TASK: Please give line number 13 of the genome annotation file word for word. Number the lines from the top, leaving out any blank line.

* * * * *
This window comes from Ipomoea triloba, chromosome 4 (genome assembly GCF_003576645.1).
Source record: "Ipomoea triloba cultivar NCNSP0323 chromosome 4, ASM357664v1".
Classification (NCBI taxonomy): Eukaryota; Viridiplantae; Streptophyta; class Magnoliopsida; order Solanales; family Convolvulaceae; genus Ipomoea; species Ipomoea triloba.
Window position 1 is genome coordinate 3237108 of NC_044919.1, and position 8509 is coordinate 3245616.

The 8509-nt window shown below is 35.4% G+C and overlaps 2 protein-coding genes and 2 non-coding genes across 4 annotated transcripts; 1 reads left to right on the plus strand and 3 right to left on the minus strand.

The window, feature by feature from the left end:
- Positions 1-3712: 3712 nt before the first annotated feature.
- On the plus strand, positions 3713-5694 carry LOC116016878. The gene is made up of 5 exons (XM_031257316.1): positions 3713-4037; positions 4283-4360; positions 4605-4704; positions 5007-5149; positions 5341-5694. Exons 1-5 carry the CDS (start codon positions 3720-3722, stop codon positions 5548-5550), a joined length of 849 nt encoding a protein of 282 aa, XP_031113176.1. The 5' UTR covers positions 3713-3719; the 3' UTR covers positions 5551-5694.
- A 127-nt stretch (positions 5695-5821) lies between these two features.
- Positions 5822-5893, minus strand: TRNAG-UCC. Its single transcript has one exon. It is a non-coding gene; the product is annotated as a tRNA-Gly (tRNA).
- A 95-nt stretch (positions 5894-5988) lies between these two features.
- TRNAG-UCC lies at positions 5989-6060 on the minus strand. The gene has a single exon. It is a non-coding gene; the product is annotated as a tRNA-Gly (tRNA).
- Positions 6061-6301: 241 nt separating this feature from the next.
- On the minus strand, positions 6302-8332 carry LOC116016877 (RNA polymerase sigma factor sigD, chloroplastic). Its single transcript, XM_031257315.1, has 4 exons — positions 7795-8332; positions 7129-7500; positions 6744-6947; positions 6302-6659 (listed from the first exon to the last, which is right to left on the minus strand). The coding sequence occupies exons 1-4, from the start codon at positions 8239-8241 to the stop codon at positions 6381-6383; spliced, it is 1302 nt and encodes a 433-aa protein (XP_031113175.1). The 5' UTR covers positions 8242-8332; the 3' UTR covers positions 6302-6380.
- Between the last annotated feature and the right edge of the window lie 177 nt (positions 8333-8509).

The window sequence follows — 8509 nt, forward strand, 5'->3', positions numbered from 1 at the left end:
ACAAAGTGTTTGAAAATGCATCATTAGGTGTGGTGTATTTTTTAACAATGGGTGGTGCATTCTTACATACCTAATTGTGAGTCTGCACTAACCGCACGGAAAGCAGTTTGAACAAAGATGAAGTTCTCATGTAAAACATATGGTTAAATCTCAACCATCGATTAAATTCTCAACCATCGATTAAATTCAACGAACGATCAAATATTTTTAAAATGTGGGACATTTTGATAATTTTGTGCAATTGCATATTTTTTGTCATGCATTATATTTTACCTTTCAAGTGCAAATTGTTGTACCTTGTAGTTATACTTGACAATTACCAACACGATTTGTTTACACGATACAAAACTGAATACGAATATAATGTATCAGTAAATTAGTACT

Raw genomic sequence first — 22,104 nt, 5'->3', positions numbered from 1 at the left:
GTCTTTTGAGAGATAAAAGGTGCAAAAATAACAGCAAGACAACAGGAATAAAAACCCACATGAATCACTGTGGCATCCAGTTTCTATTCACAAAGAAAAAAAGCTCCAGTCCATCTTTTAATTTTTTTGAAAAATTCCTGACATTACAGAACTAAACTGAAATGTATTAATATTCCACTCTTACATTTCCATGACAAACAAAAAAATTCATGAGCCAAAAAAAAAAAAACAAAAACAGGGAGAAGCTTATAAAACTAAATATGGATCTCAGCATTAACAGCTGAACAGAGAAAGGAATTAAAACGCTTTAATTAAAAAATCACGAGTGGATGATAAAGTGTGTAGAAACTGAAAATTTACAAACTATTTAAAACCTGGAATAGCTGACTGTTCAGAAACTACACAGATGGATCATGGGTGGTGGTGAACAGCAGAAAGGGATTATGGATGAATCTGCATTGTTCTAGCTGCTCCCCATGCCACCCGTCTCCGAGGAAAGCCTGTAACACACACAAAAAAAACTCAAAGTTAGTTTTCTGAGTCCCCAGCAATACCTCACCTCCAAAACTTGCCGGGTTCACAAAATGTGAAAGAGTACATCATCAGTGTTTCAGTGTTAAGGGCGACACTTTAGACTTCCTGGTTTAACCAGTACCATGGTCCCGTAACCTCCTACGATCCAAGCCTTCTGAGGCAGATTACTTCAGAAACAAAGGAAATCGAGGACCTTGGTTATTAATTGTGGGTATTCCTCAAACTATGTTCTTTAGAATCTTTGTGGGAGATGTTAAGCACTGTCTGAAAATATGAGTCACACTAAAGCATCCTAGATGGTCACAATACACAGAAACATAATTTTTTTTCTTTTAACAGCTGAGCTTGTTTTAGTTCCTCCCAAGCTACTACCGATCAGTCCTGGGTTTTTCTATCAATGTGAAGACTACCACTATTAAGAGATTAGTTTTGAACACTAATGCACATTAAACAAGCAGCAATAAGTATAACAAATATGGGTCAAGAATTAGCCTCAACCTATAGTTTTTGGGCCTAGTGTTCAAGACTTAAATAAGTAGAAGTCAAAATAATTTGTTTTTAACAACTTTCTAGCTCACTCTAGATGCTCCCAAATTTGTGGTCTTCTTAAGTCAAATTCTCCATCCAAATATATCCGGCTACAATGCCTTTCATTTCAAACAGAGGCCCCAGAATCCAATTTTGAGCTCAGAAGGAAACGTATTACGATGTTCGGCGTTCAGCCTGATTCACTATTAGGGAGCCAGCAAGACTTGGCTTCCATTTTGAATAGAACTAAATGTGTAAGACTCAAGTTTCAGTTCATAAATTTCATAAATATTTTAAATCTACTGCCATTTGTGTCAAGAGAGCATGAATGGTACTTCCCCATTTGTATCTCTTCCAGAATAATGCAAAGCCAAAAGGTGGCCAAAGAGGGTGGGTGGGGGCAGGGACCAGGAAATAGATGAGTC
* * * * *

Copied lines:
- Positions 6061-6301: 241 nt separating this feature from the next.